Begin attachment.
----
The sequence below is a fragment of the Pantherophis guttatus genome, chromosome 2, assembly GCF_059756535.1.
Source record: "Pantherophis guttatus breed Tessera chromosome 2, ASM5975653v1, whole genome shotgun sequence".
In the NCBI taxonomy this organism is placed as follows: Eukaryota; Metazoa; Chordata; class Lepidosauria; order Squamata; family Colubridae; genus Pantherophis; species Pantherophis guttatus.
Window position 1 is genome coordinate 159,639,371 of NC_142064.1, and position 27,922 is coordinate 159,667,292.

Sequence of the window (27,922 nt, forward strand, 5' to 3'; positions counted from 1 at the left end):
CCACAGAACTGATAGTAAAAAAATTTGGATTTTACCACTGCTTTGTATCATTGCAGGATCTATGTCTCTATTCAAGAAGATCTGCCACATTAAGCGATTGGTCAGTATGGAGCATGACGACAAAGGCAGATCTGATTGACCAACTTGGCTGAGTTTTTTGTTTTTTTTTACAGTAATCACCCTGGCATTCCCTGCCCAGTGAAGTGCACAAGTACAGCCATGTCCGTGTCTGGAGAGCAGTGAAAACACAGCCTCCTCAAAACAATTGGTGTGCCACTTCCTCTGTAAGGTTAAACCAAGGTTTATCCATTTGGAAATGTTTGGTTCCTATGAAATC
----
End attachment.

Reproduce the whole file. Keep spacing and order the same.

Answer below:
The sequence below is a fragment of the Pantherophis guttatus genome, chromosome 2, assembly GCF_059756535.1.
Source record: "Pantherophis guttatus breed Tessera chromosome 2, ASM5975653v1, whole genome shotgun sequence".
In the NCBI taxonomy this organism is placed as follows: Eukaryota; Metazoa; Chordata; class Lepidosauria; order Squamata; family Colubridae; genus Pantherophis; species Pantherophis guttatus.
Window position 1 is genome coordinate 159,639,371 of NC_142064.1, and position 27,922 is coordinate 159,667,292.

Sequence of the window (27,922 nt, forward strand, 5' to 3'; positions counted from 1 at the left end):
CCACAGAACTGATAGTAAAAAAATTTGGATTTTACCACTGCTTTGTATCATTGCAGGATCTATGTCTCTATTCAAGAAGATCTGCCACATTAAGCGATTGGTCAGTATGGAGCATGACGACAAAGGCAGATCTGATTGACCAACTTGGCTGAGTTTTTTGTTTTTTTTTACAGTAATCACCCTGGCATTCCCTGCCCAGTGAAGTGCACAAGTACAGCCATGTCCGTGTCTGGAGAGCAGTGAAAACACAGCCTCCTCAAAACAATTGGTGTGCCACTTCCTCTGTAAGGTTAAACCAAGGTTTATCCATTTGGAAATGTTTGGTTCCTATGAAATC